The wedding is over and it went perfectly! In the interest of helping others and preserving reminders for myself here is a list of wedding day tips for parents:
Accept all help that is offered by friends and family. The mother of the bride had an experienced friend supervising set-up and tear-down, and she made an overwhelming job quite manageable. I needed moral support more than anything, and my friend Kim and her family provided that in spades (as they always do). And without my step-mother, Edie, I don’t think I would have ever managed to get dressed and out the door to the wedding.
Hydrate. My son texted me early in the day about not crying too much or I’d become dehydrated. He meant it as a joke, but between the mild diuretic I took to make sure my feet and ankles didn’t swell during the reception, not drinking anything so I wouldn’t have to struggle out of my Spanx to use the bathroom and miss something important, crying (of course), and a hot flash that lasted through the entire wedding and reception I was a dried-up husk by the end of the night. Even Michael said the next day he thought he was dehydrated and that added to his post-wedding exhaustion.
Have lots of handkerchiefs ready. Not tissues, which dissolve and leave bits of white fluff all over your clothes, but real cotton handkerchiefs. I brought a stack of both men’s and women’s with me and passed them around to the wedding party, and they were certainly put to use!
Have some food waiting in your fridge for afterwards. The food at the reception was fabulous – probably the best food I’ve ever had at a wedding. But my stomach had been too upset for me to eat anything earlier in the day, and by the time we were on our way home I was ravenous. We went through a drive-thru in full wedding attire since I had no idea what we had at home.
Bring comfy shoes to change into. My low silver sandals were quite comfortable as far as dress shoes go, but I ended up barefoot for the tear-down, and really wished I’d brought my sneakers. John was out of his cream dress shoes and into his high-top Chucks as soon as pictures were over, and I think he had the comfiest feet there.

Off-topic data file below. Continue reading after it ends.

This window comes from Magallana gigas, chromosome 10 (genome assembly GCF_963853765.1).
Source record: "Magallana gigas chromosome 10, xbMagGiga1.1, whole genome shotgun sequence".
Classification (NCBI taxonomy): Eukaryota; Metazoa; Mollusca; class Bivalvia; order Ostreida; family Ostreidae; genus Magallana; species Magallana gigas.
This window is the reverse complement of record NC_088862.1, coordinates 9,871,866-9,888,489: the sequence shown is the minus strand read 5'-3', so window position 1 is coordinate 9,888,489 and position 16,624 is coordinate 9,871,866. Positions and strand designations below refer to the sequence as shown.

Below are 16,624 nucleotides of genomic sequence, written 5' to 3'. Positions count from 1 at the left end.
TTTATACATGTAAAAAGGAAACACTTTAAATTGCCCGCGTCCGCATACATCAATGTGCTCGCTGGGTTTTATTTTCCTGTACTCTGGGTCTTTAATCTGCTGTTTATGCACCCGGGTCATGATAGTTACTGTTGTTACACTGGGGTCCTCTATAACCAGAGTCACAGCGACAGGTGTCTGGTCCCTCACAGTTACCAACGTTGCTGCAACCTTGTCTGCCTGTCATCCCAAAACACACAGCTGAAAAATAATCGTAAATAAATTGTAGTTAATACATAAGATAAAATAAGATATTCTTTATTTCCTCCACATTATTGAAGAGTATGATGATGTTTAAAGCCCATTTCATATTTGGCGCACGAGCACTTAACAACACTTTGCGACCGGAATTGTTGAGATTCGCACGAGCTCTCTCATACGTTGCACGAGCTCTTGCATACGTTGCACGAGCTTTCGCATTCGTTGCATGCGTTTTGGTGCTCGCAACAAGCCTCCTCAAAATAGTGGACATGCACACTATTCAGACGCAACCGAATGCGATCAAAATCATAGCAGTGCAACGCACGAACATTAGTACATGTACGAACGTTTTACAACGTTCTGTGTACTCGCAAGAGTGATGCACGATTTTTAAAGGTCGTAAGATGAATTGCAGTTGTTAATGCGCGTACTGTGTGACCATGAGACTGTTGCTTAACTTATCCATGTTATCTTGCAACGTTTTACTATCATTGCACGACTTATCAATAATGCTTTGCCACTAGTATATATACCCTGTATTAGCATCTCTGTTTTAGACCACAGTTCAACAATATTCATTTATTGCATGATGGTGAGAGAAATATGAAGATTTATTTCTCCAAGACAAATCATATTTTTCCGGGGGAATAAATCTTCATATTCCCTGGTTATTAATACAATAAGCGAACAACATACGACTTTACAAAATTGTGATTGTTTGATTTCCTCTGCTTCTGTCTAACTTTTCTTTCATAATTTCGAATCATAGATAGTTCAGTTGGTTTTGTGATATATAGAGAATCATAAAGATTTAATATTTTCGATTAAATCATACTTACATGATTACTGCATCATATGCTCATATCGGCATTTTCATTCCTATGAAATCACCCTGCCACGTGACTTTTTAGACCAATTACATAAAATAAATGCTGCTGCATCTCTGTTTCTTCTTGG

Don’t forget your pets. We were a four-dog house during the wedding, which worked out quite well since people were arriving and leaving at different times and could refill water bowls and give potty breaks throughout the afternoon and evening. If you don’t have this option ask a neighbor to stop by.
Don’t take pictures – just enjoy yourself and make memories. I took my phone, intending to take a few shots, but it died before I took a single picture. It was a blessing in disguise, though. Without the need to take pictures I just watched everything going on around me and was more involved than I probably would have been otherwise. There will be plenty of pictures, and they’ll all be better than any I could have taken.
Leave as few tasks as possible to the last minute. I love fresh flowers, but using silk flowers made everything so much easier! There was no last-minute scrambling because the florist hadn’t gotten the number of corsages right, no frantic arranging of wilting blooms in the centerpieces. The men all picked up their suits several days earlier, so it wasn’t a crisis when half of them didn’t fit and replacements had to be ordered. Do everything early that can be done early. There are fewer “last minutes” available than you think.
You can’t control anyone’s behavior but your own. Someone in one family or the other is bound to make an ass of themselves. Just let it go. Don’t let anyone spoil the day for you!
Schedule a day afterwards to rest. I had planned to attend my niece’s graduation party the day after the wedding, but I could hardly get out of bed. With my chronic neck pain I should probably have expected that, but I was overly optimistic. I actually am just getting back to something resembling normal function for me, and the wedding was three days ago 🙁 Schedule yourself some down time – you will need it.